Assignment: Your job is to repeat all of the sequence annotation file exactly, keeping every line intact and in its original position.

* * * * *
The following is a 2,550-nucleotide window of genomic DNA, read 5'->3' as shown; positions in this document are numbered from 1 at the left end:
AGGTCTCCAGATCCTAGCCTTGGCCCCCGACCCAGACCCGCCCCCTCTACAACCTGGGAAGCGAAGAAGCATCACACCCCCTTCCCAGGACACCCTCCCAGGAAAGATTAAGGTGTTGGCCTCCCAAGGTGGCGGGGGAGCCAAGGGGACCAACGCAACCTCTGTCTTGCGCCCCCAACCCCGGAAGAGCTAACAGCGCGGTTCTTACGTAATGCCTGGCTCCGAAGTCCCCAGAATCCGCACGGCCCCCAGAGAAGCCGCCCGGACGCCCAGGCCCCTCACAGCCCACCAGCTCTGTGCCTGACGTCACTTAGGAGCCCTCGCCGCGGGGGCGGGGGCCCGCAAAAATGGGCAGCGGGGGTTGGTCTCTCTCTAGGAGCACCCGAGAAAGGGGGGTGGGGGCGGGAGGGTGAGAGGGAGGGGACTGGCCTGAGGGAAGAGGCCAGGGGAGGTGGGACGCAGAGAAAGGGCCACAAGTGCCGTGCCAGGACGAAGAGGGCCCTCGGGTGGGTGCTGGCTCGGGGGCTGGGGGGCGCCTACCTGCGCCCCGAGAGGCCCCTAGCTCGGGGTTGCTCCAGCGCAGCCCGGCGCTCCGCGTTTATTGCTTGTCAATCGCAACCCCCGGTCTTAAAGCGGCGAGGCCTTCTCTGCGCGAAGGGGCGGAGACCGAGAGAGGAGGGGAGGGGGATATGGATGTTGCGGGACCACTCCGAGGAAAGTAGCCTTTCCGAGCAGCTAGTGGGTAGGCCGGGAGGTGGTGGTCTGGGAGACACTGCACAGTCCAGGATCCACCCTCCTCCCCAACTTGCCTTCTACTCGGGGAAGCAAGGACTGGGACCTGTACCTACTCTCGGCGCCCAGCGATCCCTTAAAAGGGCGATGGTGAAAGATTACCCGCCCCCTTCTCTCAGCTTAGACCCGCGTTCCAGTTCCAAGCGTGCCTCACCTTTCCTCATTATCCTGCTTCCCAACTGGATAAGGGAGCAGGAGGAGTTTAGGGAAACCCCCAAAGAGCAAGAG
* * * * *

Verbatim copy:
The following is a 2,550-nucleotide window of genomic DNA, read 5'->3' as shown; positions in this document are numbered from 1 at the left end:
AGGTCTCCAGATCCTAGCCTTGGCCCCCGACCCAGACCCGCCCCCTCTACAACCTGGGAAGCGAAGAAGCATCACACCCCCTTCCCAGGACACCCTCCCAGGAAAGATTAAGGTGTTGGCCTCCCAAGGTGGCGGGGGAGCCAAGGGGACCAACGCAACCTCTGTCTTGCGCCCCCAACCCCGGAAGAGCTAACAGCGCGGTTCTTACGTAATGCCTGGCTCCGAAGTCCCCAGAATCCGCACGGCCCCCAGAGAAGCCGCCCGGACGCCCAGGCCCCTCACAGCCCACCAGCTCTGTGCCTGACGTCACTTAGGAGCCCTCGCCGCGGGGGCGGGGGCCCGCAAAAATGGGCAGCGGGGGTTGGTCTCTCTCTAGGAGCACCCGAGAAAGGGGGGTGGGGGCGGGAGGGTGAGAGGGAGGGGACTGGCCTGAGGGAAGAGGCCAGGGGAGGTGGGACGCAGAGAAAGGGCCACAAGTGCCGTGCCAGGACGAAGAGGGCCCTCGGGTGGGTGCTGGCTCGGGGGCTGGGGGGCGCCTACCTGCGCCCCGAGAGGCCCCTAGCTCGGGGTTGCTCCAGCGCAGCCCGGCGCTCCGCGTTTATTGCTTGTCAATCGCAACCCCCGGTCTTAAAGCGGCGAGGCCTTCTCTGCGCGAAGGGGCGGAGACCGAGAGAGGAGGGGAGGGGGATATGGATGTTGCGGGACCACTCCGAGGAAAGTAGCCTTTCCGAGCAGCTAGTGGGTAGGCCGGGAGGTGGTGGTCTGGGAGACACTGCACAGTCCAGGATCCACCCTCCTCCCCAACTTGCCTTCTACTCGGGGAAGCAAGGACTGGGACCTGTACCTACTCTCGGCGCCCAGCGATCCCTTAAAAGGGCGATGGTGAAAGATTACCCGCCCCCTTCTCTCAGCTTAGACCCGCGTTCCAGTTCCAAGCGTGCCTCACCTTTCCTCATTATCCTGCTTCCCAACTGGATAAGGGAGCAGGAGGAGTTTAGGGAAACCCCCAAAGAGCAAGAG